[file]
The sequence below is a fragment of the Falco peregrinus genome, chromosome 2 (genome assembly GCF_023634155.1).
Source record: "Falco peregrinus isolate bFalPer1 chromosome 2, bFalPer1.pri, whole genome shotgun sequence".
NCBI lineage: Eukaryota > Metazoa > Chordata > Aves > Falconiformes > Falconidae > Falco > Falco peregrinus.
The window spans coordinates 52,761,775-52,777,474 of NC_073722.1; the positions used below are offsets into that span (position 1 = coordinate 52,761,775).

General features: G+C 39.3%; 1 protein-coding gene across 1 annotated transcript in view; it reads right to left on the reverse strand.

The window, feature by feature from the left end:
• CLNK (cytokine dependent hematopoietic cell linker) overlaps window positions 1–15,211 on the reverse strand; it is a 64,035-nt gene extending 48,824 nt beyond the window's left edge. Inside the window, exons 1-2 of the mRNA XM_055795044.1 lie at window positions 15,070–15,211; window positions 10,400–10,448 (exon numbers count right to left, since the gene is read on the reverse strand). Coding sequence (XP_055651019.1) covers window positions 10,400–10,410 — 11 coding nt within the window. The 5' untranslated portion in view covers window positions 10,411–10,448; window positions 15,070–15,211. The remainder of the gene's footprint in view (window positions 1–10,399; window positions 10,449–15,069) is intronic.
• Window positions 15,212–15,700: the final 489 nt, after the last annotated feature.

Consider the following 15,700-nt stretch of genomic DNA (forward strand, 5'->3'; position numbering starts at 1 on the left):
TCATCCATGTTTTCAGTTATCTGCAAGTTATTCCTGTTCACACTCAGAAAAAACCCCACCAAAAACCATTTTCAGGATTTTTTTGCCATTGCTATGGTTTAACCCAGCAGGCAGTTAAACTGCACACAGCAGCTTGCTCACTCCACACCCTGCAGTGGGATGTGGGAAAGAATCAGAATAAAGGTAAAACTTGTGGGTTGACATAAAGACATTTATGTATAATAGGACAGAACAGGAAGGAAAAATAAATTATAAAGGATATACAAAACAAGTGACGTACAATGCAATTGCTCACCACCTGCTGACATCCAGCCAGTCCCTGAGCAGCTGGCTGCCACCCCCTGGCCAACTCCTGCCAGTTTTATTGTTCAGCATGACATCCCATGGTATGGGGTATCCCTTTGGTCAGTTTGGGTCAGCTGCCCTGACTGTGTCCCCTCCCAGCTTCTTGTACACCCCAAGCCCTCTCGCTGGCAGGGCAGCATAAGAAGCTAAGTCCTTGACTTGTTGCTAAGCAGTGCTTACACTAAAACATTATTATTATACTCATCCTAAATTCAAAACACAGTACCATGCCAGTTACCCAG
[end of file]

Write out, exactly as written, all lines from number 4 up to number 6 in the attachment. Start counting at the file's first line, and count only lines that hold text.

The window spans coordinates 52,761,775-52,777,474 of NC_073722.1; the positions used below are offsets into that span (position 1 = coordinate 52,761,775).

General features: G+C 39.3%; 1 protein-coding gene across 1 annotated transcript in view; it reads right to left on the reverse strand.

The window, feature by feature from the left end: